One friend told me her daughter tries to spot me every day on her drive to work. I’m embarrassed to have become such a character. I also feel a bit like an imposter...

In the summer of my sixty-ninth year I’ve become a determined walker. Each morning I snap on my lightweight backpack—recently purchased for the seriousness it lends to the routine—and head out to walk at least three miles. I live in the heart of Towson, the seat of Baltimore County, Maryland, just over the Baltimore City line. The route I walk is mostly along busy streets and includes several business blocks.   

Sometimes when I’m standing at the curb, waiting for a light to change, I feel exposed. Friends and neighbors have made a point of letting me know they’ve seen me out walking. “Good for you!” they say. One friend told me her daughter tries to spot me every day on her drive to work. I’m embarrassed to have become such a character. I also feel a bit like an imposter, because it’s not as though I’m some sort of fitness freak. Walking is good for my health, yes.  But nowadays I walk because it’s crucial to my writing life. 

The house I live in now is not far from the houses I lived in as a girl. (My parents moved us several times, but always within Towson proper.)  And so each day I’m traversing sidewalks that years ago took me to and from school, and my grandmother’s house, and Immaculate Conception Church, where I went to Confession on Saturday afternoons and to Mass on Sundays. 

This morning I had to step carefully across a broken square of sidewalk in East Towson. I noted then that the root of an old silver maple had split the concrete in two. I looked up at the old maple, and then glanced down the street. It hit me that almost all the other trees that once shaded that block are gone. No doubt they died of old age. I walked on, noting broad stumps of old silver maples and perfect squares of new sidewalk.

I grow old . . . I grow old.  Suddenly I could hear the nasal drone of T.S. Eliot—that recording, English 101, 1973.  I shall wear the bottoms of my trousers rolled.

Trousers. Back in English 101—when I was rapt over the poetry—would I have imagined slacks? Or pedal pushers, if the day outside the windows of English 101 happened to warm and the slacks appropriately styled short?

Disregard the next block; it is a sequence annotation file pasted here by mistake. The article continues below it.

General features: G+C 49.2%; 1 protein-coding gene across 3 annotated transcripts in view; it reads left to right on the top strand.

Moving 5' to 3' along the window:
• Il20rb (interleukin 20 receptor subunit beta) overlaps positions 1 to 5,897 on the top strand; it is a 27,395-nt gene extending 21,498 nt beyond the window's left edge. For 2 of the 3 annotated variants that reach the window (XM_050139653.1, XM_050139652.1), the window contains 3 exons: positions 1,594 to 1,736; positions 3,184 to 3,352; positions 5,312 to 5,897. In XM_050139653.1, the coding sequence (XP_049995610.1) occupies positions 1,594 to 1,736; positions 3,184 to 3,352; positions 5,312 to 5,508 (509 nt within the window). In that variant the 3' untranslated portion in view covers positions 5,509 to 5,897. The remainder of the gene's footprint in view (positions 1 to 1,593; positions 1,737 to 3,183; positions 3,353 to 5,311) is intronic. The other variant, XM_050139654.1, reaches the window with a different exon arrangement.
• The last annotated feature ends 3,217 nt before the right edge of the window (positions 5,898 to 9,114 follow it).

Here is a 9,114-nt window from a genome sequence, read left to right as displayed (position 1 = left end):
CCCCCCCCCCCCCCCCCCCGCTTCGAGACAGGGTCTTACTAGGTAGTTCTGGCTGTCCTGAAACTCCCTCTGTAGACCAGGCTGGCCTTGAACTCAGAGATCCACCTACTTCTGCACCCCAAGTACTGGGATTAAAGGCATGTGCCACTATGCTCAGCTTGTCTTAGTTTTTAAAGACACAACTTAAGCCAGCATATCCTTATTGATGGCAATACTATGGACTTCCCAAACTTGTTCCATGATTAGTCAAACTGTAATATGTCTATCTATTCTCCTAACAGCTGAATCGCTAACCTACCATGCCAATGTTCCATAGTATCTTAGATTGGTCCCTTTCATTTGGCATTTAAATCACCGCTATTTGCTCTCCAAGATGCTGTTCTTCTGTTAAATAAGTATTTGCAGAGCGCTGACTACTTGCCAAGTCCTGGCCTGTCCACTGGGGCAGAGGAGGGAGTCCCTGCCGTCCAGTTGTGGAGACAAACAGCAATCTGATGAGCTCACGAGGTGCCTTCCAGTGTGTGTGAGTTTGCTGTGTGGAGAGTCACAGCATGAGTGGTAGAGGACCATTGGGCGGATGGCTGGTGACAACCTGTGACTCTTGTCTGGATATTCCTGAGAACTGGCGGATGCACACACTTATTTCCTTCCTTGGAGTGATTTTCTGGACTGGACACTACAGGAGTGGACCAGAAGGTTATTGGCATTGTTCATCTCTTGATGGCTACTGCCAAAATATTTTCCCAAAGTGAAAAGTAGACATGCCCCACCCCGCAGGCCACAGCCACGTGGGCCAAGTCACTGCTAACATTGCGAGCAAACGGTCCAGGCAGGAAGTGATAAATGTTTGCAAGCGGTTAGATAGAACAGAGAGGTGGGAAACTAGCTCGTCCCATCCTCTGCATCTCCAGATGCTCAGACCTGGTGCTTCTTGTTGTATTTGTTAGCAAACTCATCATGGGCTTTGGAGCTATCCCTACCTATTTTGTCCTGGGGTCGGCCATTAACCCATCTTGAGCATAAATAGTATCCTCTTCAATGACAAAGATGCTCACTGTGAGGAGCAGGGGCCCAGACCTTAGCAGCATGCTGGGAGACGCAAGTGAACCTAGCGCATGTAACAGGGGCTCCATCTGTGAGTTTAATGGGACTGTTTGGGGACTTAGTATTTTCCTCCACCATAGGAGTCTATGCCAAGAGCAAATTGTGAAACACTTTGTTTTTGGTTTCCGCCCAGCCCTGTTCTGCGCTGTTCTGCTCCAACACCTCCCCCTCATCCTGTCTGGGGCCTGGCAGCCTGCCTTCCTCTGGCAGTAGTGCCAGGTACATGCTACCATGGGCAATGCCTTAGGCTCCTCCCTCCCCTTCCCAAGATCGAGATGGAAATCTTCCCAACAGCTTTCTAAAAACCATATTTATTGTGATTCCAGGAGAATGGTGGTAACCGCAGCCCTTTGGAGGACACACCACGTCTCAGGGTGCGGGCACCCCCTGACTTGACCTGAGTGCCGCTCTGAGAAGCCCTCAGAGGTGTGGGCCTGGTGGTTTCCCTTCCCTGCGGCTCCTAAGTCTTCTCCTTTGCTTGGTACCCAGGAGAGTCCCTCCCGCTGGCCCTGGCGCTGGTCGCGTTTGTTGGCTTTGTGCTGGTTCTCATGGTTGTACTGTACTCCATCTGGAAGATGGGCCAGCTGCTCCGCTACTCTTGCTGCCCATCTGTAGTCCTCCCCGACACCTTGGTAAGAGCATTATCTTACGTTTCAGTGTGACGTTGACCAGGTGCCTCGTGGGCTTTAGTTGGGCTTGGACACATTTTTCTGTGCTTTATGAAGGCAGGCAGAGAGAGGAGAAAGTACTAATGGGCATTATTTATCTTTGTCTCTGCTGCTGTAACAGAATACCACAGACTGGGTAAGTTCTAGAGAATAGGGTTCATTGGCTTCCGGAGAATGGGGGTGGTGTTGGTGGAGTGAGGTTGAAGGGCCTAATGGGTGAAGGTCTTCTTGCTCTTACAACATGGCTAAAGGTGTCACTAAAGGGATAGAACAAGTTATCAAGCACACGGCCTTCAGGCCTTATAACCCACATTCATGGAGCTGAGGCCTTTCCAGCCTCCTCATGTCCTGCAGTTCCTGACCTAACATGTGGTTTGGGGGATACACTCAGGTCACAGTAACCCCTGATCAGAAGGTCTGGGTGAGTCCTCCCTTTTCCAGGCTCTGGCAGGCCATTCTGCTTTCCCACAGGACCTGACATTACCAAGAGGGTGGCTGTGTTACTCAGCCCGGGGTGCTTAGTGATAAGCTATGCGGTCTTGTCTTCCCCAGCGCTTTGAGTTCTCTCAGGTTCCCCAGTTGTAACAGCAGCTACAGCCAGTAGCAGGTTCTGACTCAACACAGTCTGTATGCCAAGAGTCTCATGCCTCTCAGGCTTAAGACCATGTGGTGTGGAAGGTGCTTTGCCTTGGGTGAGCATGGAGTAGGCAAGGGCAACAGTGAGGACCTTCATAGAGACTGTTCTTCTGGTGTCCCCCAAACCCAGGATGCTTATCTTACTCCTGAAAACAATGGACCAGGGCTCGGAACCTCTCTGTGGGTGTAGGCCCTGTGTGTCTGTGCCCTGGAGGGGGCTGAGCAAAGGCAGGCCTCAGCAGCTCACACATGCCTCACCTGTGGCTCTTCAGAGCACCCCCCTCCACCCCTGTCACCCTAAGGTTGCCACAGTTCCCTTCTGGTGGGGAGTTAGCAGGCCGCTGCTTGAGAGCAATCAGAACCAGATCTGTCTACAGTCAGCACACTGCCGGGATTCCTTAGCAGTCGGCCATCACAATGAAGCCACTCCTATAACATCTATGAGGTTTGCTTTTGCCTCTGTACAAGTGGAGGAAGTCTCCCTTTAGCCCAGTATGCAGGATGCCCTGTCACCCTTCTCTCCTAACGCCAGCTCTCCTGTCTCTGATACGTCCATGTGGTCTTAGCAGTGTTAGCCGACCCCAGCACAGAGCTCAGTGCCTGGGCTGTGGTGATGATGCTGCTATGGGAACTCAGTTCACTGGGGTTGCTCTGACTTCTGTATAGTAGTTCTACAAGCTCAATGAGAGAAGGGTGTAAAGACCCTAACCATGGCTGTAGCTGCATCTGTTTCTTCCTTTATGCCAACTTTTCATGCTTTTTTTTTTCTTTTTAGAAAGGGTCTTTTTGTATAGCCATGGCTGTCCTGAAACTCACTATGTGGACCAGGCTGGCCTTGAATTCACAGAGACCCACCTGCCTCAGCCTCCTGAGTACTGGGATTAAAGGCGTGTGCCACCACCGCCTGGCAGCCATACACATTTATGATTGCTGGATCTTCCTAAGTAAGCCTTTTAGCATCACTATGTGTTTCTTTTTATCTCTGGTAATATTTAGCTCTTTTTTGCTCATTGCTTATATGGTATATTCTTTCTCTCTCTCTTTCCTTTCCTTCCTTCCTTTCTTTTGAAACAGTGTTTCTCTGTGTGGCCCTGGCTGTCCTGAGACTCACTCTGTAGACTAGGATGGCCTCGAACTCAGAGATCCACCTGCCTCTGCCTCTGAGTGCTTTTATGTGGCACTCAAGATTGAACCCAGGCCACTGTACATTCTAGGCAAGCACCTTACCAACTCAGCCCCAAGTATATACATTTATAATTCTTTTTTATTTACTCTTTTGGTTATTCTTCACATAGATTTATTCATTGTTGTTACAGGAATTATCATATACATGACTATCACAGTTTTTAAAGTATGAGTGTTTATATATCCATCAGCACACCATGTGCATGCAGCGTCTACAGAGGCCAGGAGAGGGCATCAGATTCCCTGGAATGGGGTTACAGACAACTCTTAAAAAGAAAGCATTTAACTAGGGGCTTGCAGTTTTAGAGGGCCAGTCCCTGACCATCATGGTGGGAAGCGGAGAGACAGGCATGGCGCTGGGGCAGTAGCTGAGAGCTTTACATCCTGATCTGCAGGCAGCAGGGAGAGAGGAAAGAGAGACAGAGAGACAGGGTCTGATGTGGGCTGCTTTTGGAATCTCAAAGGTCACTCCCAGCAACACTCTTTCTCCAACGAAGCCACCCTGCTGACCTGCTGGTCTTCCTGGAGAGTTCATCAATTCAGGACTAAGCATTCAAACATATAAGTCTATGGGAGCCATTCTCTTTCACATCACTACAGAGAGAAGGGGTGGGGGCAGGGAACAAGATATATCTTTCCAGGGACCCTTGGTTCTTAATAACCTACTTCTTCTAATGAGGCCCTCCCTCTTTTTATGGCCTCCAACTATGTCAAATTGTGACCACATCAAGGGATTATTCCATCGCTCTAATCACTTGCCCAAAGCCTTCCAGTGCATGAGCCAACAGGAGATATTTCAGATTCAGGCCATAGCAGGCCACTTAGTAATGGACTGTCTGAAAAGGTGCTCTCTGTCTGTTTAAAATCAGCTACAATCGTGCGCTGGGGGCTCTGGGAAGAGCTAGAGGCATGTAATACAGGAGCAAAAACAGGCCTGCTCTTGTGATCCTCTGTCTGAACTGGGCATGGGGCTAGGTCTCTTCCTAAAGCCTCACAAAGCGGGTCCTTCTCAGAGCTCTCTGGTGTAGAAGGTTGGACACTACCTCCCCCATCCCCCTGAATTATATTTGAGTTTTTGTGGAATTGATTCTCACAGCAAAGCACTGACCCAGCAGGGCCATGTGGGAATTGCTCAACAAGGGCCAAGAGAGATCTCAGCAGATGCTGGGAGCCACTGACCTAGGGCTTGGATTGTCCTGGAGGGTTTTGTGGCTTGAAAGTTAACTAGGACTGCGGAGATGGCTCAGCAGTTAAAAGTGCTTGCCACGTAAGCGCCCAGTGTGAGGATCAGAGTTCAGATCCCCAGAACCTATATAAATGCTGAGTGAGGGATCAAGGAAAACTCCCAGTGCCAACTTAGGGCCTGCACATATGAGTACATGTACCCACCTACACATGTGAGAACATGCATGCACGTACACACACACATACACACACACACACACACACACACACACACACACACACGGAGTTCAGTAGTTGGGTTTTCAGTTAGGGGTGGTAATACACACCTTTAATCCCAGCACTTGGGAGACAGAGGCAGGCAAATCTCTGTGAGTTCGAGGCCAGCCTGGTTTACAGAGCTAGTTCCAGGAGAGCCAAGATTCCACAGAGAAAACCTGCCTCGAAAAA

I grow old . . . When Eliot wrote the “The Love Song of J. Alfred Prufrock” he was in his twenties. That means he was younger than my grown children are right now. And that line about the bottoms of the trousers he will wear? I’ll be frank: it was really annoying this morning—how I couldn’t get it out of my head, but also couldn’t force it into a walking meter, rhyme be damned.

Dotage. Out of the blue came my mother’s voice, saying that some old person in the family was in her dotage. She meant that old person was getting feeble-minded--but doesn’t “to dote” also mean to be extraordinarily fond of someone or something?

I say that walking is crucial to my writing life. And I tell this story about sidewalks and dead trees and T.S. Eliot and trousers because that’s how it works for me. I’m a writer. I’m growing old. (Like everyone born—Is that what that brainy kid Eliot was saying?) Sometimes I get panicky about losing my grip on words, and the thing is, I’m extraordinarily fond of words. But when I’m out walking, the words—the precious names of things and the verbs to go with them—just rise up from the sidewalk, so to speak.  Later, when I stop for coffee, I take pencil and paper from my nice new backpack. I get a grip. No need to panic.



Madeleine Mysko’s poetry and prose have appeared in literary journals that include Smartish Pace, The Hudson Review, Shenandoah, Little Patuxent Review, and Bellevue Literary Review. She is also the author of two novels, Bringing Vincent Home and Stone Harbor Bound (Bridle Path Press, 2015). A graduate of The Writing Seminars of The Johns Hopkins University, she has taught creative writing in the Baltimore-Washington area for many years. Presently she serves as contributing editor at American Journal of Nursing.